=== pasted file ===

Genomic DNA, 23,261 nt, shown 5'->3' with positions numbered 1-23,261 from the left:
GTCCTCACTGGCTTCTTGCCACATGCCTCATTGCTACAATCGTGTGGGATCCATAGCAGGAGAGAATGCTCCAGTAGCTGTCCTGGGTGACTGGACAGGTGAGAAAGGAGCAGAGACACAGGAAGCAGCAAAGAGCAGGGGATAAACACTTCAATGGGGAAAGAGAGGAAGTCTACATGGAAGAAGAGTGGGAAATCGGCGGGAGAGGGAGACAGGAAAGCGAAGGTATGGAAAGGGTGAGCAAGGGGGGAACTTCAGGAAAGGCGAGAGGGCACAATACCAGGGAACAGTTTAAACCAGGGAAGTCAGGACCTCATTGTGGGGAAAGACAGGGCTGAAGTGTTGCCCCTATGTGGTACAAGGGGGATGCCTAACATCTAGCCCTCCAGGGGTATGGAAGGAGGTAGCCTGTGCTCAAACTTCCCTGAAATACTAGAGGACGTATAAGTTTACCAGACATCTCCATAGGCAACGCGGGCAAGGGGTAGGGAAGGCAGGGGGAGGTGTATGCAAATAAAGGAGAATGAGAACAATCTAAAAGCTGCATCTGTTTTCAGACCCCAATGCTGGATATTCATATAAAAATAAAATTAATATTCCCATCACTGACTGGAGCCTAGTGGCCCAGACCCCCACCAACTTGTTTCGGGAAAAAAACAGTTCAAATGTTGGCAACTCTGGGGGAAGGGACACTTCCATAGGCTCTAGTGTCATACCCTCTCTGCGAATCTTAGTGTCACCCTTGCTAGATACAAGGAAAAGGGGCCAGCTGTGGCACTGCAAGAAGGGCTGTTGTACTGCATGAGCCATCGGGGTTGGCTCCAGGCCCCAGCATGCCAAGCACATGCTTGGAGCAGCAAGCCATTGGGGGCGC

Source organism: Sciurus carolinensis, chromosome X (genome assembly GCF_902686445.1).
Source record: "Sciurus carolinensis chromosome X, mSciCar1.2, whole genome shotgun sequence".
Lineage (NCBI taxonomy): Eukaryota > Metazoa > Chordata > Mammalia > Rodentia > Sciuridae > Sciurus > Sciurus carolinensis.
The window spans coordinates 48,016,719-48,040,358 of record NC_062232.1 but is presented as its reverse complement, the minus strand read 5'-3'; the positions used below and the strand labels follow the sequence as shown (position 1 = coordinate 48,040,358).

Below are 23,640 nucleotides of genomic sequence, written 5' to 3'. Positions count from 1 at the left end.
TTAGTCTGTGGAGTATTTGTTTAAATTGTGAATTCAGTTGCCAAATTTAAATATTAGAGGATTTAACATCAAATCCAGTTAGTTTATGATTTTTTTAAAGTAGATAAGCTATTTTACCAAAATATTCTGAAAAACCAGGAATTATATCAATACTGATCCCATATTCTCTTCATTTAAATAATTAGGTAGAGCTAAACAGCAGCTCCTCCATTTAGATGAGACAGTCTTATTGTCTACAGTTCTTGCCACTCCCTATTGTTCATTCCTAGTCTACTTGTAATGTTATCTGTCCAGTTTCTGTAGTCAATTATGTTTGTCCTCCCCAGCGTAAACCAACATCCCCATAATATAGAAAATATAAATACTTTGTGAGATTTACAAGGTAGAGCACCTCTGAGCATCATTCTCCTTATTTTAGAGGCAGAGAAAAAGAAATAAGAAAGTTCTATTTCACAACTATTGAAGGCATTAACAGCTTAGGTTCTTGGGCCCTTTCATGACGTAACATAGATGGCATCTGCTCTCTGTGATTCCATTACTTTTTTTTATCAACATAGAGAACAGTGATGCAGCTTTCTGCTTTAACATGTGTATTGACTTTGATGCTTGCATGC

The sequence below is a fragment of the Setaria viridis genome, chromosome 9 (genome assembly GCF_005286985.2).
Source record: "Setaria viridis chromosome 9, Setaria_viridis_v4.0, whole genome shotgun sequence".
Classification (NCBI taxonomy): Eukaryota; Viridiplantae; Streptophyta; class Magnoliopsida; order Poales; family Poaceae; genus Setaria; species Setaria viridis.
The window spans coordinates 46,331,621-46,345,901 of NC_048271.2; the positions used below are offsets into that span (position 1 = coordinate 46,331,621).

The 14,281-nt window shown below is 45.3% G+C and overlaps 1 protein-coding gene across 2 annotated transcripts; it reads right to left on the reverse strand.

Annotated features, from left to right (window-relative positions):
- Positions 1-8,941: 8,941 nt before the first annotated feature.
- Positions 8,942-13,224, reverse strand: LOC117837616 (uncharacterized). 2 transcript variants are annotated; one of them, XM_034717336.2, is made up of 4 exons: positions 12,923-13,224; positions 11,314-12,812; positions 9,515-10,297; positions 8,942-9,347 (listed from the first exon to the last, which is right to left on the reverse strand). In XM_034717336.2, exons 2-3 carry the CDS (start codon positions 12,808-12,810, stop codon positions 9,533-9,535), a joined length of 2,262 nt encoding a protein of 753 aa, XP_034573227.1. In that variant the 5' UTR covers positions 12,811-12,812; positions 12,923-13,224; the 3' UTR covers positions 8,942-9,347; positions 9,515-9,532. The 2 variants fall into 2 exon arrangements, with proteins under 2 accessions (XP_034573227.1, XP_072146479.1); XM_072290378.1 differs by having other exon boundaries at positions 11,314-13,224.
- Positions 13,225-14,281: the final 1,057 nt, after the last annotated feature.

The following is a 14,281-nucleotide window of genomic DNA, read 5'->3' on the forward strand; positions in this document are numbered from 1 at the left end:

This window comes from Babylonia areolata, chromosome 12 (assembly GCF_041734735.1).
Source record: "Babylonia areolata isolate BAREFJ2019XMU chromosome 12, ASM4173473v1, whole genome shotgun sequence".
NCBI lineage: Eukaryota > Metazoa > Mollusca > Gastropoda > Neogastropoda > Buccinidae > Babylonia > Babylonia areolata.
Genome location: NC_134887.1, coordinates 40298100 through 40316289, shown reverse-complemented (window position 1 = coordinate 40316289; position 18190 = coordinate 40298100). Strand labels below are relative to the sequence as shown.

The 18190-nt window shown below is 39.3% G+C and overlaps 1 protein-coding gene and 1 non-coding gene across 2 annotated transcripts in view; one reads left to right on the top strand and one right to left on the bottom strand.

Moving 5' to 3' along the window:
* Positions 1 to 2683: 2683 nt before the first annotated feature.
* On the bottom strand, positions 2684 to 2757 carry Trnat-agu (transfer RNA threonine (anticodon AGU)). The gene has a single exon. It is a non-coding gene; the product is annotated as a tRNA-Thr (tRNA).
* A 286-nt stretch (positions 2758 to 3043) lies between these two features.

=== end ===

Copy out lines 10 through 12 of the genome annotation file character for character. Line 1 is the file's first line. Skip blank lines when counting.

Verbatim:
Source record: "Setaria viridis chromosome 9, Setaria_viridis_v4.0, whole genome shotgun sequence".
Classification (NCBI taxonomy): Eukaryota; Viridiplantae; Streptophyta; class Magnoliopsida; order Poales; family Poaceae; genus Setaria; species Setaria viridis.
The window spans coordinates 46,331,621-46,345,901 of NC_048271.2; the positions used below are offsets into that span (position 1 = coordinate 46,331,621).